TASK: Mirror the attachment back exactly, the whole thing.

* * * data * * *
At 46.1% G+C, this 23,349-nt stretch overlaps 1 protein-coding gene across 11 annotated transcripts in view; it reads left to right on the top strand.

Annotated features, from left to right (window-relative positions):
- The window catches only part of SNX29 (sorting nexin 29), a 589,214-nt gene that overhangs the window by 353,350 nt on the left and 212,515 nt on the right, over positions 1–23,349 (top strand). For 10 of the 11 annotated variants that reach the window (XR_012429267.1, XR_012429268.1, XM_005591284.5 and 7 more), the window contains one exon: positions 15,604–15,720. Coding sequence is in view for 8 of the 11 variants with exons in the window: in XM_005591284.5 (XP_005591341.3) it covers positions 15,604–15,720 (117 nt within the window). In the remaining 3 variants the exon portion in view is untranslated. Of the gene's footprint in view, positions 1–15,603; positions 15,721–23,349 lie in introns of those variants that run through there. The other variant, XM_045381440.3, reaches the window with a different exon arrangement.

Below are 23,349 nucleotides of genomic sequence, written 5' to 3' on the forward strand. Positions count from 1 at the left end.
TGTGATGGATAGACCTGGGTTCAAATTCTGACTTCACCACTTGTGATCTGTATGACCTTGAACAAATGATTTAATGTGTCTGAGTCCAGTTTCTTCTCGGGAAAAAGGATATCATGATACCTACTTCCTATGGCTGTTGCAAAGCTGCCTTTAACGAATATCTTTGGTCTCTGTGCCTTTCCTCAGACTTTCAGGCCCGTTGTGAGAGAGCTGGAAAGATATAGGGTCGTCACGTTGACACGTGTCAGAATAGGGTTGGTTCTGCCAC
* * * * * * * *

At 46.1% G+C, this 23,349-nt stretch overlaps 1 protein-coding gene across 11 annotated transcripts in view; it reads left to right on the top strand.

Annotated features, from left to right (window-relative positions):
- The window catches only part of SNX29 (sorting nexin 29), a 589,214-nt gene that overhangs the window by 353,350 nt on the left and 212,515 nt on the right, over positions 1–23,349 (top strand). For 10 of the 11 annotated variants that reach the window (XR_012429267.1, XR_012429268.1, XM_005591284.5 and 7 more), the window contains one exon: positions 15,604–15,720. Coding sequence is in view for 8 of the 11 variants with exons in the window: in XM_005591284.5 (XP_005591341.3) it covers positions 15,604–15,720 (117 nt within the window). In the remaining 3 variants the exon portion in view is untranslated. Of the gene's footprint in view, positions 1–15,603; positions 15,721–23,349 lie in introns of those variants that run through there. The other variant, XM_045381440.3, reaches the window with a different exon arrangement.

Below are 23,349 nucleotides of genomic sequence, written 5' to 3' on the forward strand. Positions count from 1 at the left end.
TGTGATGGATAGACCTGGGTTCAAATTCTGACTTCACCACTTGTGATCTGTATGACCTTGAACAAATGATTTAATGTGTCTGAGTCCAGTTTCTTCTCGGGAAAAAGGATATCATGATACCTACTTCCTATGGCTGTTGCAAAGCTGCCTTTAACGAATATCTTTGGTCTCTGTGCCTTTCCTCAGACTTTCAGGCCCGTTGTGAGAGAGCTGGAAAGATATAGGGTCGTCACGTTGACACGTGTCAGAATAGGGTTGGTTCTGCCAC